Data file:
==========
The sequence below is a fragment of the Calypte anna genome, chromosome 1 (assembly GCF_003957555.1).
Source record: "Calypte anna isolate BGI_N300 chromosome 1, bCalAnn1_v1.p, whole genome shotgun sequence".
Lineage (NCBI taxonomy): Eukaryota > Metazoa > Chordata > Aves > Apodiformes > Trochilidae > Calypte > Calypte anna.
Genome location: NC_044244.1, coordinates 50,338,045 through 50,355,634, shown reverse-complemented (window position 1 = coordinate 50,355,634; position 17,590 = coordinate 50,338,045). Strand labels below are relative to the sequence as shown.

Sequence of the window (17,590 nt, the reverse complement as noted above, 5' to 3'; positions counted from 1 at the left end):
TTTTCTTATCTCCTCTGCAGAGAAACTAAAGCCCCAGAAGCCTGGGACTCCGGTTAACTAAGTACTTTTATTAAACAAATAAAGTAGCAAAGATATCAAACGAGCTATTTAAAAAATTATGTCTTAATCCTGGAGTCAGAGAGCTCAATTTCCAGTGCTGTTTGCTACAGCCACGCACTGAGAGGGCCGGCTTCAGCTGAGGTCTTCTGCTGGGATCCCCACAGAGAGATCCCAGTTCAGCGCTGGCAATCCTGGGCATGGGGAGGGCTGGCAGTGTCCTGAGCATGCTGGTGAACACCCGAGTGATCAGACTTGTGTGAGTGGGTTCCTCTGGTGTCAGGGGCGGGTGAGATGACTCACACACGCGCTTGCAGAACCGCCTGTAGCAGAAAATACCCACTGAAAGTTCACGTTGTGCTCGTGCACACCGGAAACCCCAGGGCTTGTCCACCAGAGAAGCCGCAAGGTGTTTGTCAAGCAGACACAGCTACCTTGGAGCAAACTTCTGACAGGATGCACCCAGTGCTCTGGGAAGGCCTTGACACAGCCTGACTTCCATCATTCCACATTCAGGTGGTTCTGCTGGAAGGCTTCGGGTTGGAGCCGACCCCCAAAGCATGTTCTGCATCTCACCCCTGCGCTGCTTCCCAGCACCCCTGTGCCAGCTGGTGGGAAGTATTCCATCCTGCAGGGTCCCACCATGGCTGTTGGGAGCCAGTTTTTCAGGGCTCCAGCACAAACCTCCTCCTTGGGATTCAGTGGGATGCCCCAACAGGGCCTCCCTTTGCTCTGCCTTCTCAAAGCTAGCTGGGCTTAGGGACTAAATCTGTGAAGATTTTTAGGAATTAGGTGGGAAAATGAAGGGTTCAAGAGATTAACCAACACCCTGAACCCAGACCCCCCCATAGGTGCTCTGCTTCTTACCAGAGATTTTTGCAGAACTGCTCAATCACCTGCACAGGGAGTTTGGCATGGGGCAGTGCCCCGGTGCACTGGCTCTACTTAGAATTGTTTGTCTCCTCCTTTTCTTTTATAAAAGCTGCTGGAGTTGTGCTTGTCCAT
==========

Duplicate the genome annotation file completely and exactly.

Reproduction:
The sequence below is a fragment of the Calypte anna genome, chromosome 1 (assembly GCF_003957555.1).
Source record: "Calypte anna isolate BGI_N300 chromosome 1, bCalAnn1_v1.p, whole genome shotgun sequence".
Lineage (NCBI taxonomy): Eukaryota > Metazoa > Chordata > Aves > Apodiformes > Trochilidae > Calypte > Calypte anna.
Genome location: NC_044244.1, coordinates 50,338,045 through 50,355,634, shown reverse-complemented (window position 1 = coordinate 50,355,634; position 17,590 = coordinate 50,338,045). Strand labels below are relative to the sequence as shown.

Sequence of the window (17,590 nt, the reverse complement as noted above, 5' to 3'; positions counted from 1 at the left end):
TTTTCTTATCTCCTCTGCAGAGAAACTAAAGCCCCAGAAGCCTGGGACTCCGGTTAACTAAGTACTTTTATTAAACAAATAAAGTAGCAAAGATATCAAACGAGCTATTTAAAAAATTATGTCTTAATCCTGGAGTCAGAGAGCTCAATTTCCAGTGCTGTTTGCTACAGCCACGCACTGAGAGGGCCGGCTTCAGCTGAGGTCTTCTGCTGGGATCCCCACAGAGAGATCCCAGTTCAGCGCTGGCAATCCTGGGCATGGGGAGGGCTGGCAGTGTCCTGAGCATGCTGGTGAACACCCGAGTGATCAGACTTGTGTGAGTGGGTTCCTCTGGTGTCAGGGGCGGGTGAGATGACTCACACACGCGCTTGCAGAACCGCCTGTAGCAGAAAATACCCACTGAAAGTTCACGTTGTGCTCGTGCACACCGGAAACCCCAGGGCTTGTCCACCAGAGAAGCCGCAAGGTGTTTGTCAAGCAGACACAGCTACCTTGGAGCAAACTTCTGACAGGATGCACCCAGTGCTCTGGGAAGGCCTTGACACAGCCTGACTTCCATCATTCCACATTCAGGTGGTTCTGCTGGAAGGCTTCGGGTTGGAGCCGACCCCCAAAGCATGTTCTGCATCTCACCCCTGCGCTGCTTCCCAGCACCCCTGTGCCAGCTGGTGGGAAGTATTCCATCCTGCAGGGTCCCACCATGGCTGTTGGGAGCCAGTTTTTCAGGGCTCCAGCACAAACCTCCTCCTTGGGATTCAGTGGGATGCCCCAACAGGGCCTCCCTTTGCTCTGCCTTCTCAAAGCTAGCTGGGCTTAGGGACTAAATCTGTGAAGATTTTTAGGAATTAGGTGGGAAAATGAAGGGTTCAAGAGATTAACCAACACCCTGAACCCAGACCCCCCCATAGGTGCTCTGCTTCTTACCAGAGATTTTTGCAGAACTGCTCAATCACCTGCACAGGGAGTTTGGCATGGGGCAGTGCCCCGGTGCACTGGCTCTACTTAGAATTGTTTGTCTCCTCCTTTTCTTTTATAAAAGCTGCTGGAGTTGTGCTTGTCCAT